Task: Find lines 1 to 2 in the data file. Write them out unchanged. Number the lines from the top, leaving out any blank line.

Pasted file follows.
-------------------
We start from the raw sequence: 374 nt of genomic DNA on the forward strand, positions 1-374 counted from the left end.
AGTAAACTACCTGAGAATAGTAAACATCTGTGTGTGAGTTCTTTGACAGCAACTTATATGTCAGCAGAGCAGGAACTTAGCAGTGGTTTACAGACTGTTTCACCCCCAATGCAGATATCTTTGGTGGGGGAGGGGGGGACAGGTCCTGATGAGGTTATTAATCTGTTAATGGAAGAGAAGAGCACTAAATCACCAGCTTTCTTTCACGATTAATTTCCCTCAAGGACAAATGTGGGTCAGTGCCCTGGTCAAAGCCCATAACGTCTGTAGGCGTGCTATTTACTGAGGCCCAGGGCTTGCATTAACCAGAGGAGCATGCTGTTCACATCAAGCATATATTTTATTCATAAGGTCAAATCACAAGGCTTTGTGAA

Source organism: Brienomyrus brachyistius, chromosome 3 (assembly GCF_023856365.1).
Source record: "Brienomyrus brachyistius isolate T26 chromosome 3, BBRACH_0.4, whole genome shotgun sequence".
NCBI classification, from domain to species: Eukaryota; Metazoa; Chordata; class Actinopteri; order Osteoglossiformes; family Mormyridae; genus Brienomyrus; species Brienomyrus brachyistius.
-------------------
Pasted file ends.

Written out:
We start from the raw sequence: 374 nt of genomic DNA on the forward strand, positions 1-374 counted from the left end.
AGTAAACTACCTGAGAATAGTAAACATCTGTGTGTGAGTTCTTTGACAGCAACTTATATGTCAGCAGAGCAGGAACTTAGCAGTGGTTTACAGACTGTTTCACCCCCAATGCAGATATCTTTGGTGGGGGAGGGGGGGACAGGTCCTGATGAGGTTATTAATCTGTTAATGGAAGAGAAGAGCACTAAATCACCAGCTTTCTTTCACGATTAATTTCCCTCAAGGACAAATGTGGGTCAGTGCCCTGGTCAAAGCCCATAACGTCTGTAGGCGTGCTATTTACTGAGGCCCAGGGCTTGCATTAACCAGAGGAGCATGCTGTTCACATCAAGCATATATTTTATTCATAAGGTCAAATCACAAGGCTTTGTGAA